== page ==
Bloating is one of the most common concerns that patients experience. Even if a patient doesn’t come in for bloating, it often comes up at some point during our appointment that they experience bloating related to their menstrual cycle, related to their digestion, or both.


1. Gut flora dysbiosis, including yeast overgrowth – If you were not delivered vaginally, if you were not breast fed, if you have had antibiotics, if you’re stressed out, if you’re taking medications including the birth control pill, if you drink alcohol or smoke, then you may have gut flora dysbiosis. When we kill off the good bacteria, then “bad” or opportunistic bacteria and yeast takes its place. Yeast and bad bacteria ferment foods, causing bloating and gas. It can also cause headaches, fatigue, brain fog, mood disturbance, joint pain, difficulty sleeping, and/or carb and sugar cravings. Learn more about yeast (Candida) overgrowth here.

2. Deficiency of digestive juices – If you often eat on the run, don’t chew your food thoroughly, don’t get hungry before eating, feel like food sits in your stomach and doesn’t digest, or you experience heart burn, you may have deficiencies in digestive enzymes, saliva, and stomach acid, all of which are important for breaking down your food. If food isn’t properly broken down in the upper parts of the digestive tract, then when it reaches the large and small intestines the bacteria there feast on the larger food particles. Bacteria then produce lots of inflammation and gas, which causes you to feel bloated.

3. Eating gas-forming foods – Some foods are more bloating than others, and for some people, their bodies don’t do well with foods that tend to bloat. There is a group of foods called FODMAPs, which stands for Fermentable Oligosaccharides, Disaccharides, Monosachharides and Polyols. FODMAP foods are more readily fermented in the body and are poorly absorbed in the small intestine, causing bloating in the large intestine. Some people with bloating feel much better following what is called the Low FODMAP diet

4. Food intolerances – food intolerances are extremely common, and can be a significant cause of bloating. They can also affect your mood, appetite, bowel habits, inflammation, fatigue, pain, acne, eczema, and headaches. It can be difficult to narrow down the foods that are causing problems because it can be a combination of many different foods, and people don’t feel better if they eliminate some but not all of their food intolerances. In these cases, a food intolerance test is helpful for pinpointing the foods that are causing inflammation, leading to bloating, in your body. Learn more about food intolerances here.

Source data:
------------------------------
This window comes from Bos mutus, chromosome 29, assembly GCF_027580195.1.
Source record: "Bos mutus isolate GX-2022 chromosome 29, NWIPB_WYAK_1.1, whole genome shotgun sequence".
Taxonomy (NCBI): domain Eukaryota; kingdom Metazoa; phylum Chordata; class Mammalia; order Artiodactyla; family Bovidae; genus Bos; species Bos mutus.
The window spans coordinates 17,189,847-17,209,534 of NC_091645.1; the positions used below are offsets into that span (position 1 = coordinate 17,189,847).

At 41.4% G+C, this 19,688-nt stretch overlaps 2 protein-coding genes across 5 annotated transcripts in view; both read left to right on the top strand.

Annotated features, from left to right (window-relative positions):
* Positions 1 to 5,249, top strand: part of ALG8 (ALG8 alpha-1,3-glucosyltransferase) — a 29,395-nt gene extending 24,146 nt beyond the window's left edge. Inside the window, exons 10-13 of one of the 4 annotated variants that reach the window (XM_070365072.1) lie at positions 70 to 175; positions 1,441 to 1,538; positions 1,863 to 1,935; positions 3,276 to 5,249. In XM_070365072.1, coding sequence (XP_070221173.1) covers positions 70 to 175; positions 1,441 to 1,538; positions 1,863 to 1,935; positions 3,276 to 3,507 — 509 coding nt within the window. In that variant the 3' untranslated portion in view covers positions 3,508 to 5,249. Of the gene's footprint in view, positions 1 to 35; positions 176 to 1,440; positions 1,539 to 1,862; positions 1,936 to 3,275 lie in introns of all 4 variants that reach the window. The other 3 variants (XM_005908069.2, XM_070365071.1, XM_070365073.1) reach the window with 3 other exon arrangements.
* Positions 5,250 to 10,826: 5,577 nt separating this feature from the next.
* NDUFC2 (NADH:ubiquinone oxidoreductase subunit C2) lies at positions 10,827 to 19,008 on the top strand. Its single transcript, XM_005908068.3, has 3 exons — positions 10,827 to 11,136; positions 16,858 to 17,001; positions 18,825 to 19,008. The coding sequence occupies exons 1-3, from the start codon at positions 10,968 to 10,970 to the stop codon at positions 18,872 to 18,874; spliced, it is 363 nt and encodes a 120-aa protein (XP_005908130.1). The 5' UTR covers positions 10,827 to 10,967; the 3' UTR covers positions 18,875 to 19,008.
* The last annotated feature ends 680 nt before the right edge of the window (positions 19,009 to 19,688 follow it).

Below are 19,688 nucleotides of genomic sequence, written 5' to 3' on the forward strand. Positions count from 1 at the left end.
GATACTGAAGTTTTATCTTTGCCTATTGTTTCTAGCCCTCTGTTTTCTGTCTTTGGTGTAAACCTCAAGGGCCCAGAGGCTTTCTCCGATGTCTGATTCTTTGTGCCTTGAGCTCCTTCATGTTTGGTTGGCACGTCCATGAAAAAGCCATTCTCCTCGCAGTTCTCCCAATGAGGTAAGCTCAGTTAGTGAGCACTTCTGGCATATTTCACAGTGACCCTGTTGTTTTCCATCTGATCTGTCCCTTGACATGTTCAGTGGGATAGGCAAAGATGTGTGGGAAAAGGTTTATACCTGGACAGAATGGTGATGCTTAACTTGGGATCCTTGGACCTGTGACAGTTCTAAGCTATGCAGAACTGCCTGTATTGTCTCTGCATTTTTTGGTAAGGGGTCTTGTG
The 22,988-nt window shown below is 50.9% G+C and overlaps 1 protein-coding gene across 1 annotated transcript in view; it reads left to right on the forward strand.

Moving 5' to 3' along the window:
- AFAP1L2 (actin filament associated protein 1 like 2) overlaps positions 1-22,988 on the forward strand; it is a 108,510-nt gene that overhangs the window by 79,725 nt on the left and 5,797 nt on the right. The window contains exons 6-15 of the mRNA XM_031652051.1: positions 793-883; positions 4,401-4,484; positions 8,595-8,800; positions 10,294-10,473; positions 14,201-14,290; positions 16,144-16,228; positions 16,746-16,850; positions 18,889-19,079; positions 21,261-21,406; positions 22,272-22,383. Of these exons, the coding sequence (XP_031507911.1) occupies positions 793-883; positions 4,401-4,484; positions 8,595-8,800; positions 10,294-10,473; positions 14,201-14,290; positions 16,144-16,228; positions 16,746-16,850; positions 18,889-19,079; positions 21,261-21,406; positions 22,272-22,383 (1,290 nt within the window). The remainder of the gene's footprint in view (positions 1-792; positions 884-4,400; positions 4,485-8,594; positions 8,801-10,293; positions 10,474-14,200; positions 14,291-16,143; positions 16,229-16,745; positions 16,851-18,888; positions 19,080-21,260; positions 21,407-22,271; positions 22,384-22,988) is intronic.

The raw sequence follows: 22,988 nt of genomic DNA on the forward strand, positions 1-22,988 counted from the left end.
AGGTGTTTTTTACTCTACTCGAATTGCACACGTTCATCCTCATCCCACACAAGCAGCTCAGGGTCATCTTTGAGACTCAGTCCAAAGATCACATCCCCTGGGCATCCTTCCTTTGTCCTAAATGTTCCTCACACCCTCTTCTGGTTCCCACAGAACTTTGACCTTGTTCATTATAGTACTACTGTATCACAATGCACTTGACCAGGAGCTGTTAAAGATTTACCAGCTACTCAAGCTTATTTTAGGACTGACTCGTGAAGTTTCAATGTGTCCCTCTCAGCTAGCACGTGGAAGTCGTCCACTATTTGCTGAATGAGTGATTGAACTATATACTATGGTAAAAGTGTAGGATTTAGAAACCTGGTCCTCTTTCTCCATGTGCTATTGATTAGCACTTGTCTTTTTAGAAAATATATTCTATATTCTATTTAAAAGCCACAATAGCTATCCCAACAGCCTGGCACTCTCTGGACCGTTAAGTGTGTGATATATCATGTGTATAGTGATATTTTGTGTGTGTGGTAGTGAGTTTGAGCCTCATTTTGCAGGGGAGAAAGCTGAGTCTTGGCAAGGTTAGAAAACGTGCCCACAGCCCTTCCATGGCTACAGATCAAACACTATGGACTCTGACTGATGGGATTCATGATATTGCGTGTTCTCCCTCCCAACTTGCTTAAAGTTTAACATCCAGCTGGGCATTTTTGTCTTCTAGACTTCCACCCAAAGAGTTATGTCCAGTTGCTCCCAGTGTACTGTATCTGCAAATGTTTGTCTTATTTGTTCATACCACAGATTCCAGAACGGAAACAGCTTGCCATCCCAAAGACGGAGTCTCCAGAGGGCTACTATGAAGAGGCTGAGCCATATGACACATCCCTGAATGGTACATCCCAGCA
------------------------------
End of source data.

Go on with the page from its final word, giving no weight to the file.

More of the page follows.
It’s important to note that some people with extreme bloating suffer from celiac disease, which is a severe allergy to gluten. Bloating is accompanied by diarrhea, vomiting, gas, swelling in the ankles and legs, anemia, weight loss and fatigue. A blood test, followed by an intestinal biopsy is needed to diagnose celiac disease, and should be investigated if you experience severe bloating.

5. Hormone fluctuations – high estrogen levels can cause water retention, and low estrogen and progesterone levels can cause body fat composition changes, making it more difficult to maintain muscle mass and easier to store fat cells. Many women are frustrated with this cause of bloating because they have mistaken this hormonal issue with a digestive issue. As a result they’re eating really healthy, working out, and still feeling like their bodies aren’t cooperating. If this is the case, it may be time to do lab testing to determine your hormone levels.

6. SIBO – Small intestinal bacterial overgrowth is a condition where high levels of bacteria have colonized the small intestine. These small intestinal bacteria cause extremely high levels of bloating, and patients will often say, “I feel bloated no matter what I eat”. Read more about SIBO here.


The most important thing is to determine why bloating is happening. This may involve lab testing, be based on your health history, or be established with a few simple trial-and-error type tests. Once we determine why you’re bloated, we can treat the underlying cause to get rid of it for good.

Your Naturopathic Doctor may work to treat your gut flora dysbiosis by killing off the bad bacteria, SIBO, or yeast, then repairing the gut and replenishing it with good bacteria. If your upper digestion is the issue, your ND might give you lifestyle tricks to stimulate digestive juices or prescribe supplements for added support. Your ND might do a food intolerance test, SIBO breath test, or put you on a diet that is low in foods that cause floating. Lastly, your ND might work to balance your hormone levels, especially if you notice your bloating fluctuates with your menstrual cycle.